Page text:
We asked how he approaches the final sound design required to meet the needs of the various media. “There are now so many different requirements, that the only way to approach it is to start with the most complex version and then use this to make the other versions one by one, each one having its own challenges. Usually we are focused on containing a dynamic mix without losing all of the energy.”



There are many common problems when creating immersive audio, so how does he avoid them?  “You always have to remember that the story is generally being told on the screen and in the dialogue. Dolby Atmos has given us a freedom with sound that allows immense creativity, but there is also a chance that you can distract from what’s happening on screen, so it’s a careful balance. Creating an ambience that draws the audience right into the screen action, so they feel they are there. Too much and you create an unwanted distraction that will ultimately spoil the audience's enjoyment, but too little and you lose that wonderful chance of making them feel they are part of it.”


Sound editing and dubbing can also be challenging. “Soundtracks have become far more complex over the years, which is fantastic. But the main challenges have always remained the same. Deadlines! We’d all like to spend double the time we have on a project, finessing more with each pass, but alas deadlines and budget get in our way. The challenge is to make a soundtrack that everyone is happy with and proud of in the time allocated.”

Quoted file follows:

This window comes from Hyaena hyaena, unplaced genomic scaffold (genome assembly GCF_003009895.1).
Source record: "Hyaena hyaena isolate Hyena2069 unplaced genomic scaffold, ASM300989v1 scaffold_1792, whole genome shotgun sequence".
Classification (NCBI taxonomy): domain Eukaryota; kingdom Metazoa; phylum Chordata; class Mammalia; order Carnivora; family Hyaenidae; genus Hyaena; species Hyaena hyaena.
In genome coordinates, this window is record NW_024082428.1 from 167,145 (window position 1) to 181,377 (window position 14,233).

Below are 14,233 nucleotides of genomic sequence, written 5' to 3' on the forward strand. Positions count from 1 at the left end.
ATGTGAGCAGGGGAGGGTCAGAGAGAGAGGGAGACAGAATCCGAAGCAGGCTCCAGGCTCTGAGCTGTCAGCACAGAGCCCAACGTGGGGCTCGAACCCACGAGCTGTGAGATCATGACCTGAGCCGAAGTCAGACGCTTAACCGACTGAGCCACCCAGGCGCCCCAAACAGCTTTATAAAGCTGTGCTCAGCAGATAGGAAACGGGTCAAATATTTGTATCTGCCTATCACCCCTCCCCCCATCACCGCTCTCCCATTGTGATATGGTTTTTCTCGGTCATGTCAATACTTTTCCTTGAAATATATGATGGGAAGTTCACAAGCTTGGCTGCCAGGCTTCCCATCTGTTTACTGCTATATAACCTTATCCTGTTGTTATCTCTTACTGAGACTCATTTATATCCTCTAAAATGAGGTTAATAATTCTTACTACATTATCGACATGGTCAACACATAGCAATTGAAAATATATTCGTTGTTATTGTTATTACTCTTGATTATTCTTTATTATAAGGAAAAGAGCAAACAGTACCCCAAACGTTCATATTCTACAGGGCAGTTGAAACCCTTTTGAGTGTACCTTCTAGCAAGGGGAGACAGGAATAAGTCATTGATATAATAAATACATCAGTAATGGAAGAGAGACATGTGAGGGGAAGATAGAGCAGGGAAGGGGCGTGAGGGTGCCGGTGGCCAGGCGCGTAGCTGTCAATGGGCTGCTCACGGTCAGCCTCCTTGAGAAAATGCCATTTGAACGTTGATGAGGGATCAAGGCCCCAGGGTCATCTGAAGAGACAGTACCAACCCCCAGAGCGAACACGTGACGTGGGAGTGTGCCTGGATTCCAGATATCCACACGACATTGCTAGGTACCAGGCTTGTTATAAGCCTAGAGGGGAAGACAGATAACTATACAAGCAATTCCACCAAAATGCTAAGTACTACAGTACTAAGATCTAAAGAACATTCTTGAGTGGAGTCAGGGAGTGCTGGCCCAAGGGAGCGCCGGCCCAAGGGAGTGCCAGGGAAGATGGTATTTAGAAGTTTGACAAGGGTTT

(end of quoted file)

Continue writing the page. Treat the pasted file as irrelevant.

So how does he approach a project? “The sound mix is a real collaboration of ideas and thoughts. But ultimately it’s the Director who has the final say. So we like to mix say a 20 minute section and then play it to them. This allows them to see it with a fresh pair of ears and also allows the sound team to present the mix in a way that they may never have thought of.”


One of his favourite projects is Bohemian Rhapsody. “Queen were my favourite band when I was a kid so to be sat in a room with Brian May and Roger Taylor was mind-blowing. I never wanted it to end. Then for it to have the success it did was the cherry on the cake.”